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May 20, 1910
Jul. 8, 2008
Isabel Mae Condon, 98, died July 8, 2008, at Island Nursing Home, Deer Isle. She was born May 20, 1910, in North Brooksville. Daughter to Charles S. and Lena (Grey) Grindle.
Isabel was a loving and caring mother, grandmother, and great-grandmother. She taught school for 37 years in several towns including Winterport, Sedgwick, Stonington and Brooksville. She was a member of Maine Teachers Association, a member of the South Brooksville Methodist Church for many years serving on the committees and member of the Brooksville Historical Society. She was the proud recipient of the Boston Post Cane. Isabel was very fond of flowers and gardening.
She was predeceased by her husband, John R "Dick," in 1987.
Isabel Condon Is Still Signing Books at 92 After 70 years in the same house, Isabel Condon says, at 92, she could do with one slightly smaller.
But she reckons she'll stay in the roomy, white clapboard house on Cornfield Hill Road, just up from the Bucks Harbor Market.
"I am right here where it's handy," she said. "I'm right near the church and the store and the garage. And my son stops by every morning and afternoon to see if I need anything."
Nor does Condon, living alone now, lack for other company. Many take the time to look in on one of Brooksville's oldest residents.
She also qualifies as the person about town with one of the best-known names. That's because Condon's Garage is across the field near Bucks Harbor—all made famous, of course, by Robert McCloskey's children's book, "One Morning in Maine."
The widow of Dick Condon, the longtime owner of the garage, Isabel Condon handles all the autograph-seekers these days.
"I signed three books just the other day," she said.
Few of those passing through realize that the Condons are one of Brooksville's original families. The name is found in local records as early as 1768.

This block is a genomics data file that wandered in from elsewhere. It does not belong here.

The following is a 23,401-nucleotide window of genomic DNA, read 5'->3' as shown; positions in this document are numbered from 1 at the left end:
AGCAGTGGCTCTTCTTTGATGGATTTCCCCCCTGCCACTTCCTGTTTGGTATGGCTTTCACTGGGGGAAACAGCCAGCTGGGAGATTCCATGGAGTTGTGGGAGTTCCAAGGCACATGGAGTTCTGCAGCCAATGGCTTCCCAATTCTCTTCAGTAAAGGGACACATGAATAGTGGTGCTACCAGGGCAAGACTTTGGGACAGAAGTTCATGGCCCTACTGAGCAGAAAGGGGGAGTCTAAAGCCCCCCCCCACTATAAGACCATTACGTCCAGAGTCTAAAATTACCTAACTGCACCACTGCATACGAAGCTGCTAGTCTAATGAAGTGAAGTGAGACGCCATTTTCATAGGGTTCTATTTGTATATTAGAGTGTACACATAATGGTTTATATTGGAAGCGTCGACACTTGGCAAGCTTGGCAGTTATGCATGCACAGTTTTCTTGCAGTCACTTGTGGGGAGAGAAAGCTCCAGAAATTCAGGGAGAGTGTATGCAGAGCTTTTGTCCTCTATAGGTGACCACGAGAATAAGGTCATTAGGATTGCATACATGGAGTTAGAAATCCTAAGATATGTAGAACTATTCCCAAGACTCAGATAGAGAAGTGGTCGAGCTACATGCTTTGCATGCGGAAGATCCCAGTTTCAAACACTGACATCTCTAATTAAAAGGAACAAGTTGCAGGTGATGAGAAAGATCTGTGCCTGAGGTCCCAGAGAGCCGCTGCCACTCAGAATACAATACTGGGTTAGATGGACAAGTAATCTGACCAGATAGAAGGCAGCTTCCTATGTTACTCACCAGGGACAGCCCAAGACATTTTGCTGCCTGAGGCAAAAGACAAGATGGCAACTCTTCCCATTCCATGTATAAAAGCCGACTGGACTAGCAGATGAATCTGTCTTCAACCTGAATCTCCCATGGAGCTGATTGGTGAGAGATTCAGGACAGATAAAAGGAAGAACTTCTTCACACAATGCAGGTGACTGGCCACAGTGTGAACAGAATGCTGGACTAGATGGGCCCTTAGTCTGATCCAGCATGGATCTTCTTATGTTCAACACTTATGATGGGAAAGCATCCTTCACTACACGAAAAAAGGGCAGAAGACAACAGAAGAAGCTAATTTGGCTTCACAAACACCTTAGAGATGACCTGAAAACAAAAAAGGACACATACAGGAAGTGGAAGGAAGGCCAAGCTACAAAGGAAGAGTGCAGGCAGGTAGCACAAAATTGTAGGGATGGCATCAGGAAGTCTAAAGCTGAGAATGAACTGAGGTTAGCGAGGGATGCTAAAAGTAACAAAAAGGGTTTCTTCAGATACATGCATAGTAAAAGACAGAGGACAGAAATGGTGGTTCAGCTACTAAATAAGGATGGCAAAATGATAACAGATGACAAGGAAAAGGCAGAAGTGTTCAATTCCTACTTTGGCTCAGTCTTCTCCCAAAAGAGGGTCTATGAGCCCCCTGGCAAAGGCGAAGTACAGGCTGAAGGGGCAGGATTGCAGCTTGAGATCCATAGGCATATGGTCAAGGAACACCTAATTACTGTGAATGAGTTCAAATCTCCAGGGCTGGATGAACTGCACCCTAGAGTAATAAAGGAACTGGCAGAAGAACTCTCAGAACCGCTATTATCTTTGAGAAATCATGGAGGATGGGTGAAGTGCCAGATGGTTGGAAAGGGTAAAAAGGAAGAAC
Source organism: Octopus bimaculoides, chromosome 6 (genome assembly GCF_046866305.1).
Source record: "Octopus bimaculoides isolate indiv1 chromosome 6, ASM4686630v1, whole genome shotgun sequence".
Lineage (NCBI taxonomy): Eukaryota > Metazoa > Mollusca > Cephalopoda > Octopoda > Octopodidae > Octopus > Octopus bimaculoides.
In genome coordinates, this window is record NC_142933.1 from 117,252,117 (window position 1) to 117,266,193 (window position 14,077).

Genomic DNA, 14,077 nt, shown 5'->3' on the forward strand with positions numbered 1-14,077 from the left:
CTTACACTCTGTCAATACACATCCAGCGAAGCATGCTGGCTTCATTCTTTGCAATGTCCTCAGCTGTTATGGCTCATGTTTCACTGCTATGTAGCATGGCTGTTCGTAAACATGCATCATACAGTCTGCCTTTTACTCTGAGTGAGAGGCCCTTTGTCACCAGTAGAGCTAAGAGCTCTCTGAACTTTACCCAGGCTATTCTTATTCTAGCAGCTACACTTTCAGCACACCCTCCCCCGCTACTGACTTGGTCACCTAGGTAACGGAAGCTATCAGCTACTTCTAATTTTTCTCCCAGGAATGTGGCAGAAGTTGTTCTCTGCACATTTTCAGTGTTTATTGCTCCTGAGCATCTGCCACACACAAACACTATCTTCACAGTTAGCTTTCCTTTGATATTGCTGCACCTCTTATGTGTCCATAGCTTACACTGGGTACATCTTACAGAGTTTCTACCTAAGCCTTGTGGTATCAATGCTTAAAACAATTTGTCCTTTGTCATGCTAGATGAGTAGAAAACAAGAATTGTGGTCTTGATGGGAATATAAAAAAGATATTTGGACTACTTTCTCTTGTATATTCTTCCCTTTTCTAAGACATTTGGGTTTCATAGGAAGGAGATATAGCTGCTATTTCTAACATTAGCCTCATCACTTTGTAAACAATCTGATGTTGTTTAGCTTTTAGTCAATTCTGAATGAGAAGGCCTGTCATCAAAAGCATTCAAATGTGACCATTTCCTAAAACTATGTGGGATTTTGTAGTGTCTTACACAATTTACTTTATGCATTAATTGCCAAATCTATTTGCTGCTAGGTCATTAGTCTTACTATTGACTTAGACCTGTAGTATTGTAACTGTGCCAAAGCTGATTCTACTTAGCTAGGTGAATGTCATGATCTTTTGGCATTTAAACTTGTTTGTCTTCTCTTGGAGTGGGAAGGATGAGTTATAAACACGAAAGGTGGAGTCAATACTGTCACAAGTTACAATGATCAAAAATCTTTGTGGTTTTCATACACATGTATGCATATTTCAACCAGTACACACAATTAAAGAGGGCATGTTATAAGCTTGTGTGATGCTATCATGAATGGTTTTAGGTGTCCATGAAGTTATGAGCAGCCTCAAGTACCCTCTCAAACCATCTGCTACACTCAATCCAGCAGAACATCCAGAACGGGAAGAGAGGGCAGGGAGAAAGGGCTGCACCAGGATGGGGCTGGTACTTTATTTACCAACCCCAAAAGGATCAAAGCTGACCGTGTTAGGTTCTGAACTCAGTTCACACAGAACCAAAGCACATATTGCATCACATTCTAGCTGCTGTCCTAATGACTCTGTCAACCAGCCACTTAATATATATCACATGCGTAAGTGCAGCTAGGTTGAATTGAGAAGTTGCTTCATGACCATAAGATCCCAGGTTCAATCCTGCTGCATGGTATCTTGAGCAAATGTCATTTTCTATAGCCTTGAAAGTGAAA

The town has changed plenty since Isabel's childhood, when she remembers the days of steamboats.
"The town has changed—oh, terribly!" she said. "We have had lots of people who have moved in: You can just see the dirt roads going to their new homes off the main road."
While Dick worked the garage, Isabel had her own career—37 years as a teacher. After early years in Winterport and Sedgwick, she taught for 21 years in Brooksville and nine more in Stonington.
Then, she thought, it came time to retire.
"Dick stayed at the garage until he said to me one day that he wanted to retire," she said. "I said that if he retired, then I would, too, because I thought we both needed a little time to rest.
"So I retired, but he didn't. He just kept going down to the garage every day."
Shortly before Dick Condon died in 1987, he received a citation from the Legislature for 60 years of service.
Isabel Condon's only regret is that she and Dick didn't travel.
"I was fine, as long as Dick was happy," she said. "It didn't matter, because I had lots to do around here. We had a vegetable and a flower garden."
She still cans and she still cooks for the church dinners. She also sends over cookies to her bachelor neighbor, who last year bought and renovated the old high school building that has stood empty since closing in 1961.
She has gone to the same Methodist church for 70 years, and has been treasurer there for 33 years. For the last 25 years—until two weeks ago, when Judy Parker agreed to take over—she was treasurer of the Lakeview Cemetery Association.
"There are so few people around here, that if you get a job, you tend to stay with it," she said.
Like Condon's Garage. It is still in the family, now handled by cousins Phillip Condon and Donald Condon.